WCCUSD Union Members protest Benefit cuts
on December 7, 2011
Five negotiators from the Public Employees Union Local One met outside the West Contra Costa County School District building in the parking lot last week to protest what they called unfair increases to the amount employees pay for benefits.
The more than 1,600 union members in the WCCUSD have not a had a wage increase in the past three years and, beginning in January, will have to pay more for health insurance as well as dental and vision plans. For workers making around $30,000 a year, the new cost will rise from $3,000 to $4,500. While under contract, employees must deal with the district’s raising benefits costs.
In the 2011-12 budget, the board set aside $10 million in special reserve so that in the event of mid-year reductions, the board could draw upon these funds to prevent cutting programs during the current year.
According to the agenda from a Board of Education meeting, the current multi-year projection however uses $3 million of that special reserve in 2012-13 and $2.5 million in 2013-14 in order to balance the budget. The multi-year projection includes an elimination of the current K-3 class size reduction program since it is funded by federal grant money that will not be available after this year. The multi-year projection also includes school closures for Shannon and Lake schools and the assurance from the City of Richmond to continue to provide $1.5 million for Kennedy, Olinda and Grant schools.
If there are no mid-year cuts, the board could consider how to allocate the savings from paying off the state loan and the remaining balance of the special reserve. If the mid-year state budget cuts are at the maximum level, the board will need to consider where the additional reductions will be for the 2012-13 school year.
“We’re out here today because during our first full negotiation, the district announced to us that they would not meet with us anymore without giving reason or cause,” said Scott Brown, the supervising business agent for the union and lead chair negotiator. “We haven’t gotten a chance to present our proposal and they’ve refused to come to the bargaining table and meet with us.”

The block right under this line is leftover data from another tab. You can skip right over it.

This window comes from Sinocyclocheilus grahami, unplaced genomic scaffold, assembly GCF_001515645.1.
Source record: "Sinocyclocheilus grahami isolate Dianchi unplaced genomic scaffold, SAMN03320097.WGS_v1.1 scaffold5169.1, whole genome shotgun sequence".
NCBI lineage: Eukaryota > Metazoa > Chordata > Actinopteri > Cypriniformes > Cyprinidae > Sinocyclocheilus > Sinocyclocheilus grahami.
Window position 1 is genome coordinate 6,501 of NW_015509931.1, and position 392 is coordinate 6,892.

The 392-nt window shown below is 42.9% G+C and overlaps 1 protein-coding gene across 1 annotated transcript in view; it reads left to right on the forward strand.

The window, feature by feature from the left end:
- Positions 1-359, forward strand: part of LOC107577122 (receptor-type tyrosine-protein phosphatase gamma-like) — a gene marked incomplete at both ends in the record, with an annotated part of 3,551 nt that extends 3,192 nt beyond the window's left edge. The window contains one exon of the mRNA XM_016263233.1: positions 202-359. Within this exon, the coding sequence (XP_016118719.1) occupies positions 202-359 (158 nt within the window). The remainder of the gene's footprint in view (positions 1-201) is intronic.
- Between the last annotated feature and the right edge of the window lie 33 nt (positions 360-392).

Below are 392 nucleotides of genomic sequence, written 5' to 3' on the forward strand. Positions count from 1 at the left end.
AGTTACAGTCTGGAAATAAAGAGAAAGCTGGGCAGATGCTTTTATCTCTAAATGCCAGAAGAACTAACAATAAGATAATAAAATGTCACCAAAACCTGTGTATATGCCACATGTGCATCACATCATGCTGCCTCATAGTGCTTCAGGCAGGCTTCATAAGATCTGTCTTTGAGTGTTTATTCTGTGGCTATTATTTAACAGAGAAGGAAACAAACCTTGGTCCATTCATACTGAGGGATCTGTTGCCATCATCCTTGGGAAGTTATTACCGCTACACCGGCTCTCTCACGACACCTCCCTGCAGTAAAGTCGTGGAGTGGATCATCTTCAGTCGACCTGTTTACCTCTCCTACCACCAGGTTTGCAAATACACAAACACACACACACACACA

Board of Education member Madeline Kronenberg explained that negotiations over the budget are now ongoing where each side gets a chance to change one thing in the contract. “The overall budget is currently being restructured, so the final decisions won’t be made public until that is taken care of,” said Kronenberg.
Local One represents more than 15,000 members statewide, and is the largest group of non-teaching employees, including plumbers, custodians, secretaries, and occupational therapists. They have also been active supporters of bonds and parcel taxes to aid the district.
Nov. 22 was a scheduled bargaining day between Local One negotiators and the Board of Education. But union members of the bargaining team said the District called them the night before telling them that negotiations were canceled and warning them not to protest.
“Our people have been suffering tremendous economic hardship over the last three years,” Brown said. “We represent some of the most low wage workers in the entire Bay Area, and the effects of benefits going up, no raises, and continued cutbacks has gotten to the point that we actually have part time workers that will be writing checks to go to work as of January.”
One of the affected employees is Teresa Ambrose, a behavior technician with the WCCUSD. Ambrose said she makes $1,000 a month after taxes, barely enough to pay rent. The new benefit payments will leave her with nothing, she said.
”I think the district is stepping on the little people,” she said.
Employees are particularly upset that the district has more than $18 million in a reserve fund, which workers say could be used to help avoid the benefit cost increases. The union helped raise the money for the reserve fund, which was set aside to allow the district to pay off a loan and avoid bankruptcy.
“When all is said and done, there are millions of dollars that they could put towards bringing some relief to the workers in the district,” Brown said. “We just want the district to meet and talk with us.”
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